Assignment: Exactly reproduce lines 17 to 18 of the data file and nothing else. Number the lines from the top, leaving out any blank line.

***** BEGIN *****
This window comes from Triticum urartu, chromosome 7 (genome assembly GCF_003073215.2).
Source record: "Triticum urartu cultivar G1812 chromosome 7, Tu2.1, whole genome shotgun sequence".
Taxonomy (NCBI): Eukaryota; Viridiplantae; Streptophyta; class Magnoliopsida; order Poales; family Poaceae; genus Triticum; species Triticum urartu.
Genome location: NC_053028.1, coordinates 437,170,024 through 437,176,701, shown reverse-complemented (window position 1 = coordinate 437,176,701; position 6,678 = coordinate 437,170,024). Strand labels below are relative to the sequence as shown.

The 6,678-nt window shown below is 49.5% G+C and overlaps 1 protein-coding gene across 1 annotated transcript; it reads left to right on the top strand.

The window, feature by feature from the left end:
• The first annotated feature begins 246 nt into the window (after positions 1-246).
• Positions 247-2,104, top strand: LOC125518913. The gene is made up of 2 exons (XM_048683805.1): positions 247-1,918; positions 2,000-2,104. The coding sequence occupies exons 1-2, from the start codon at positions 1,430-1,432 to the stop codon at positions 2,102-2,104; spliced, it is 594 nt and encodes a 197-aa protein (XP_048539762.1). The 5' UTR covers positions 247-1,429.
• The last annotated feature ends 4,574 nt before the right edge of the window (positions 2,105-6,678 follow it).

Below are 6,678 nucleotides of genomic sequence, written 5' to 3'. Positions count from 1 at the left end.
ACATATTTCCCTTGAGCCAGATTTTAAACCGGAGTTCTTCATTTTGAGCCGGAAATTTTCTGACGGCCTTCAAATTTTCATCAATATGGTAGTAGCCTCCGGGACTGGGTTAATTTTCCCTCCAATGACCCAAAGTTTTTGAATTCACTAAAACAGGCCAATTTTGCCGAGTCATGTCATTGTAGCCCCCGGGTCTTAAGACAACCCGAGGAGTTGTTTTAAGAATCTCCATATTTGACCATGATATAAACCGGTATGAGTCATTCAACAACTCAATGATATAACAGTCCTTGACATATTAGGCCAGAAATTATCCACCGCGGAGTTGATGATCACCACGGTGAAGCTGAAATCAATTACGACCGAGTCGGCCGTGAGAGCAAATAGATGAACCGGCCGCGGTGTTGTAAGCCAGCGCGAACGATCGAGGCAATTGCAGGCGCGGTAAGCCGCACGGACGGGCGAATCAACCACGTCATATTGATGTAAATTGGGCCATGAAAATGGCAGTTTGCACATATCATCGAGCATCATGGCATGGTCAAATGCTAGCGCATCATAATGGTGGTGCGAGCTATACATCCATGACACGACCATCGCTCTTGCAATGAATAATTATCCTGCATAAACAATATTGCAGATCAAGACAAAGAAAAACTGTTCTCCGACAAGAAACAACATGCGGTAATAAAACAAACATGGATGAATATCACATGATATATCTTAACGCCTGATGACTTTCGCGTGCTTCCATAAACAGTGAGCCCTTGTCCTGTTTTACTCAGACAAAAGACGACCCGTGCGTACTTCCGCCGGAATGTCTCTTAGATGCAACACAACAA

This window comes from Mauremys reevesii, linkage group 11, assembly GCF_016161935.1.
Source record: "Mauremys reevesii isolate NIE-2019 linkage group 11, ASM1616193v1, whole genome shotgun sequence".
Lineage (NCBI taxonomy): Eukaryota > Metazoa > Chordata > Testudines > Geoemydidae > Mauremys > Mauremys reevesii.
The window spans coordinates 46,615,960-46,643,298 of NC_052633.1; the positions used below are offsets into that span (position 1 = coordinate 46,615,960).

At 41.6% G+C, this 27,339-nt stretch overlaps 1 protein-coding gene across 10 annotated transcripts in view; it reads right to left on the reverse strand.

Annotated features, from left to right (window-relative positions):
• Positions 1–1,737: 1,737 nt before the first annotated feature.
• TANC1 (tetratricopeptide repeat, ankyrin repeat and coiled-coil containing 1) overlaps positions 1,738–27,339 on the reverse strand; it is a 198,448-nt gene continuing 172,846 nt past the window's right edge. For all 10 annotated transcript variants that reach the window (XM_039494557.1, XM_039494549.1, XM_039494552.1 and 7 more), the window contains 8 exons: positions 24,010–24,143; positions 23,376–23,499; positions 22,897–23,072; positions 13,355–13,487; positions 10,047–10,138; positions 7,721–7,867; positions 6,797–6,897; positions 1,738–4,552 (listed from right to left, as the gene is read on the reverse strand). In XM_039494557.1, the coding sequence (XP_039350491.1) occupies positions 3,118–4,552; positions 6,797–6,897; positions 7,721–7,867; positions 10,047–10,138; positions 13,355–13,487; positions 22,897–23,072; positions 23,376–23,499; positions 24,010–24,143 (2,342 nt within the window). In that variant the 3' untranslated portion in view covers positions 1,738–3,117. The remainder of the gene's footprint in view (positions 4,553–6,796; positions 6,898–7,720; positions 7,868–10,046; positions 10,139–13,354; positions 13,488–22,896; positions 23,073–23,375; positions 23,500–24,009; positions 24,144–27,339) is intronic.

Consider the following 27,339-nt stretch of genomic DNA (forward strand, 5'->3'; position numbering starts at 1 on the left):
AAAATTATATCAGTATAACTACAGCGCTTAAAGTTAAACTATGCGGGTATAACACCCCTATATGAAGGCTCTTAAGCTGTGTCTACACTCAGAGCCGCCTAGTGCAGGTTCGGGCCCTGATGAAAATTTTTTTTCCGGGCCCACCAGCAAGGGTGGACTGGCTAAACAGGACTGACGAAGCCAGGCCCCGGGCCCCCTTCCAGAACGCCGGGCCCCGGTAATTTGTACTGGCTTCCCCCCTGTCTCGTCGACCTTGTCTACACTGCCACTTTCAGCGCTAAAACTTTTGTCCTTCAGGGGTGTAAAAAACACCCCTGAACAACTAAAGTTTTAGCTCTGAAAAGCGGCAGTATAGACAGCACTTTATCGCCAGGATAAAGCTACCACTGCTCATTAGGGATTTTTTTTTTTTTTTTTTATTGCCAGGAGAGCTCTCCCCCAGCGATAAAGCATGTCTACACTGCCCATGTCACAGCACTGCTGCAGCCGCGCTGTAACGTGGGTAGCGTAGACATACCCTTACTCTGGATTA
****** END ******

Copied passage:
Annotated features, from left to right (window-relative positions):
• Positions 1–1,737: 1,737 nt before the first annotated feature.